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1  ORGANIZED CRAFT SWAPS / New Swap Theme Ideas / Do my Holiday Crafting For Me Swap on: October 04, 2007 07:53:27 AM
As crafty people, we all have a list of people for whom we need to craft. Maybe a list is a little overzealous this early in the season, but we certainly all have an idea about such people.

I propose a swap where we exchange the details about 3-5 family and loved ones and have someone else do the crafting for them, while you craft for their family and loved ones. The idea being that for each family member that your partner crafts for, you craft for one of their family members, so that you are both end up with a finished gift to give for the holidays.

An alternate idea would be collecting the details about 5 different people and matching people up by the crafts they would like them to receive. Each person would make three crafts and get three crafts.
For example, Mary wants a gift for her mother-in-law (jewelery), her sister (jewelery), her husband (football fan), her teenage daughter (wrist warmers), and her father (Corvette fan). Mary can sew up a storm and make soap. Jane, on the other hand, is looking for gifts for her three sisters-in-law (soaps and such), her newborn nephew (baby stuff), and her uncle (coffee theme). Jane makes jewelery and customizes pre-made wooden storage boxes.
Jane could make jewelery for Mary's mother-in-law, and Mary could make a spa set for Jane's sister-in-law.
With this method, each swapper would be sending to up to three different people, and would receive from as many as she sent to. If this method was used each swapper could indicate on the survey if he prefers to have only one partner, or would rather swap with many. In the example above, Jane and Mary could just as easily craft for all three of their compatible family members, but they would just miss out on the variety of swapping with different people.

Each person would make a medium sized gift for the people they were given, regardless of which method is used. The only hitch is that each swapper would have to answer a pretty detailed survey about each family member in order to get a gift that would work well for them. Also, gift wrapping would be out so that each person can check everything out before they give it away.

Despite all of the above, the only thing that would really concern me is, how do you tell people that they should only send things that non-crafty people would appreciate without being rude. For example, there are times in swaps when we make something to fit a theme because the person we are crafting for is available for questions, and we feel certain that they would love it (and they do, of course). But at the same time, we would never choose those items to display for sale. What I'm getting at here is that there are many people who wouldn't appreciate a gift simply because it was hand made. There are qualities about many hand made items in which crafters find charm and some non-crafty people find flaws. I have no idea how to word that in a polite and concise manner, but I think you get the idea.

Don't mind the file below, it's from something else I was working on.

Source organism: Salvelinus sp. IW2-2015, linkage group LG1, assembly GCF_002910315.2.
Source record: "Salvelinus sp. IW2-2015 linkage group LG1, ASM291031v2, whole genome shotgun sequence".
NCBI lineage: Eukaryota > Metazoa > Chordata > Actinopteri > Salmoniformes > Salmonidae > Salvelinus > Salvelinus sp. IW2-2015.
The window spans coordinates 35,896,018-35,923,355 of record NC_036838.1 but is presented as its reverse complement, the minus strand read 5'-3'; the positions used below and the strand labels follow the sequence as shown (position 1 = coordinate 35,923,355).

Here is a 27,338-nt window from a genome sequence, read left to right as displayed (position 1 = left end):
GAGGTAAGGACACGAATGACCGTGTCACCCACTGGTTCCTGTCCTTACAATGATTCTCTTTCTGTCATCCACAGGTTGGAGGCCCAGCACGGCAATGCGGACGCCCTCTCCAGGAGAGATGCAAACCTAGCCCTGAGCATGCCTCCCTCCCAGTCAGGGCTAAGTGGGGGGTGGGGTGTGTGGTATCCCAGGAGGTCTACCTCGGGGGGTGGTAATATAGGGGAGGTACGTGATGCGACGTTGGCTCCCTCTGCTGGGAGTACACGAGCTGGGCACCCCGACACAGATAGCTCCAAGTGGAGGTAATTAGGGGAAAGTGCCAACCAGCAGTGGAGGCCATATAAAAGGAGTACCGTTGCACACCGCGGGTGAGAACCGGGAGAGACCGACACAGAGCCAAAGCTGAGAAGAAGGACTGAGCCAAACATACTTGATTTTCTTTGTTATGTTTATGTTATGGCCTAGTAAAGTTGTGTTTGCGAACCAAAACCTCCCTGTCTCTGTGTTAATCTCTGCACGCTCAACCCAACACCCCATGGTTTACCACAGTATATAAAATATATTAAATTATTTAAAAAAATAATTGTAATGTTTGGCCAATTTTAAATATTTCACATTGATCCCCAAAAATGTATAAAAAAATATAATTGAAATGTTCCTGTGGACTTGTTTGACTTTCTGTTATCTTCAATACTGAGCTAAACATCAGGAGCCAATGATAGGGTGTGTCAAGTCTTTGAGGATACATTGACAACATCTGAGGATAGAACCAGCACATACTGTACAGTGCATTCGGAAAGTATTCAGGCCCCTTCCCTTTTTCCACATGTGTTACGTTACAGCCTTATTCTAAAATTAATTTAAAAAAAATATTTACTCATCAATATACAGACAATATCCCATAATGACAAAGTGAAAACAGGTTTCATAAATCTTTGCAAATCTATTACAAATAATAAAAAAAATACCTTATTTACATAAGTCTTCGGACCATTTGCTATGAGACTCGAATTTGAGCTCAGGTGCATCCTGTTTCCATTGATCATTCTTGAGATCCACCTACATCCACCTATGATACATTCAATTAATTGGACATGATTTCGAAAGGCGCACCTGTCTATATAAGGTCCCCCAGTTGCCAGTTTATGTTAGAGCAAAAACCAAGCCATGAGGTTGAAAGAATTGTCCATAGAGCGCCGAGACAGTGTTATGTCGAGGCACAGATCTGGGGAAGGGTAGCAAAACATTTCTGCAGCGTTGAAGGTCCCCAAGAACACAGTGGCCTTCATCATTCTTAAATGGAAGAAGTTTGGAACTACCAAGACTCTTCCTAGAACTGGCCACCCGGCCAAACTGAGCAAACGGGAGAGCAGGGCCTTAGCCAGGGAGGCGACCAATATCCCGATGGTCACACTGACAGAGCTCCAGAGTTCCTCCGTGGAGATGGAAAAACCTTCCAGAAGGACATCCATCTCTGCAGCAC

So I probably over-thought this way too much, but what do you think? Sound like something you'd be interested in?
2  KNITTING / Knitting: Completed Projects / Cheap and Classy Cocktail Cozy on: March 31, 2007 05:12:41 PM
Just because it's cheap, doesn't mean it can't be classy, right?



This may look like your standard wine holder, but this is designed to hold a liter of nothing less than 40 proof liquid refreshment. It rejects all that froo-froo wine business and heads straight to the bottom shelf B-)

This is so much prettier, nicer, and softer than those horrible paper bags. Plus, it's reuseable!

It's knit with 2 skeins of Lion Brand Bolero. I hit the jackpot on them at Good Will the other day.


That's 11 "Learn to Knit" kits, each with an insanely long pair of sz. 15 needles, and 2 balls of Bolero.


And there's my reciept. Each kit was marked $2.00 on the shelf, but the store was having 1/2 off their Purple Tree kits, so each one ran me $1.00.

$11.00 = 22 skeins of yarn, thus my total cost for this project was $1.00 ($1.07 with tax).

Here's an in progress shot (knit on the loom because I didn't think the sz. 15's were knitting a material loose enough to felt well):


And the contents of each kit, and a test swatch knit on the needles: (I hope they get more varieties of these!!!)


I had fun :-D with my $1.00.
3  KNITTING / Knitting: Discussion and Questions / Scarf Advice needed (or How Cristmas Killed a Craftster) on: February 03, 2007 04:46:10 PM
So this year, I decided to make scarves for the boy's relatives, because they all live where it gets cold. Heck, everywhere gets colder than Florida.
That was the first of many mistakes I made involving this project. Next, I took the boy to Jo Ann's to pick out yarn. He picked Jiffy in an interesting variegation. I liked it, so we left.
When I started knitting with it, I realized that I liked it for me, not for his business-professional cousin. I tried three different scarf patterns, and even knitting it on the loom, and it all looked too girly to me.
In the mean time, I'd already given said cousin the yarn as his gift with a little note that the next time he saw it it'd be a scarf.
So I couldn't change yarns, since the cousin had already approved, and I hated the yarn for a male.

After much googling I found a pattern for "the Manly Scarf." It was my last-ditch effort to not knit it into a noose for myself instead.


This is what is has turned into. I officially hate this scarf. k3p3 repeat is killing me with boredom.
My question for you is this: should I make it longer?